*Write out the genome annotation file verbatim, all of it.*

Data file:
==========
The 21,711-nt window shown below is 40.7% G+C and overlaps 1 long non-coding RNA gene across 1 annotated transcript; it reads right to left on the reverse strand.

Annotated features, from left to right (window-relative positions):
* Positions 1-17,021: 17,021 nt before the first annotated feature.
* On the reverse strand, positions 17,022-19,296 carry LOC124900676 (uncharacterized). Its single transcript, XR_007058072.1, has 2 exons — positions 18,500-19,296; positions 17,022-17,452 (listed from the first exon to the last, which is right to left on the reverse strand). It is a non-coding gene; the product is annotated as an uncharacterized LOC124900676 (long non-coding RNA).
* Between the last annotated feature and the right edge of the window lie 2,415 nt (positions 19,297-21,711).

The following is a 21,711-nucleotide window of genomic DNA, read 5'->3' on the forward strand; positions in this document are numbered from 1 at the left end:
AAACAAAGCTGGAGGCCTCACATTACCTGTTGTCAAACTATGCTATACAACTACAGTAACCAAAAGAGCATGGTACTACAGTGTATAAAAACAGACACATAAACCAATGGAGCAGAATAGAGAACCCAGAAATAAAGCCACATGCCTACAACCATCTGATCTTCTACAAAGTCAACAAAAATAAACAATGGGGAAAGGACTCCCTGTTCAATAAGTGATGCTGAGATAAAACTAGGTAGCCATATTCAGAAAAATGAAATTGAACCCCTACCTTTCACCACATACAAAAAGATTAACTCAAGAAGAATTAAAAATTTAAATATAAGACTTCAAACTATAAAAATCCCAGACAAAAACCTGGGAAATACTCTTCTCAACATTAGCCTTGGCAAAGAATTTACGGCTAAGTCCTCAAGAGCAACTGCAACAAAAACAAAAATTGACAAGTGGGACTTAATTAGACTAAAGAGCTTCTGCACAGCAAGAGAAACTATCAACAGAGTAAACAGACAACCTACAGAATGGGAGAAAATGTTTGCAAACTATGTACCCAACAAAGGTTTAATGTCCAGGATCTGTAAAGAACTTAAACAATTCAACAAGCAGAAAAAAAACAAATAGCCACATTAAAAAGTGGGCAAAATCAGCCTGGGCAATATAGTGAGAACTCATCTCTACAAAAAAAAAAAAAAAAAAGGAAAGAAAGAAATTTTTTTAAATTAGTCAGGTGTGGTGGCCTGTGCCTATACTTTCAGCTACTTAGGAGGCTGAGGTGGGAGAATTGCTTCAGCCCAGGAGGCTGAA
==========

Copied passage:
The 21,711-nt window shown below is 40.7% G+C and overlaps 1 long non-coding RNA gene across 1 annotated transcript; it reads right to left on the reverse strand.

Annotated features, from left to right (window-relative positions):
* Positions 1-17,021: 17,021 nt before the first annotated feature.
* On the reverse strand, positions 17,022-19,296 carry LOC124900676 (uncharacterized). Its single transcript, XR_007058072.1, has 2 exons — positions 18,500-19,296; positions 17,022-17,452 (listed from the first exon to the last, which is right to left on the reverse strand). It is a non-coding gene; the product is annotated as an uncharacterized LOC124900676 (long non-coding RNA).
* Between the last annotated feature and the right edge of the window lie 2,415 nt (positions 19,297-21,711).

The following is a 21,711-nucleotide window of genomic DNA, read 5'->3' on the forward strand; positions in this document are numbered from 1 at the left end:
AAACAAAGCTGGAGGCCTCACATTACCTGTTGTCAAACTATGCTATACAACTACAGTAACCAAAAGAGCATGGTACTACAGTGTATAAAAACAGACACATAAACCAATGGAGCAGAATAGAGAACCCAGAAATAAAGCCACATGCCTACAACCATCTGATCTTCTACAAAGTCAACAAAAATAAACAATGGGGAAAGGACTCCCTGTTCAATAAGTGATGCTGAGATAAAACTAGGTAGCCATATTCAGAAAAATGAAATTGAACCCCTACCTTTCACCACATACAAAAAGATTAACTCAAGAAGAATTAAAAATTTAAATATAAGACTTCAAACTATAAAAATCCCAGACAAAAACCTGGGAAATACTCTTCTCAACATTAGCCTTGGCAAAGAATTTACGGCTAAGTCCTCAAGAGCAACTGCAACAAAAACAAAAATTGACAAGTGGGACTTAATTAGACTAAAGAGCTTCTGCACAGCAAGAGAAACTATCAACAGAGTAAACAGACAACCTACAGAATGGGAGAAAATGTTTGCAAACTATGTACCCAACAAAGGTTTAATGTCCAGGATCTGTAAAGAACTTAAACAATTCAACAAGCAGAAAAAAAACAAATAGCCACATTAAAAAGTGGGCAAAATCAGCCTGGGCAATATAGTGAGAACTCATCTCTACAAAAAAAAAAAAAAAAAAGGAAAGAAAGAAATTTTTTTAAATTAGTCAGGTGTGGTGGCCTGTGCCTATACTTTCAGCTACTTAGGAGGCTGAGGTGGGAGAATTGCTTCAGCCCAGGAGGCTGAA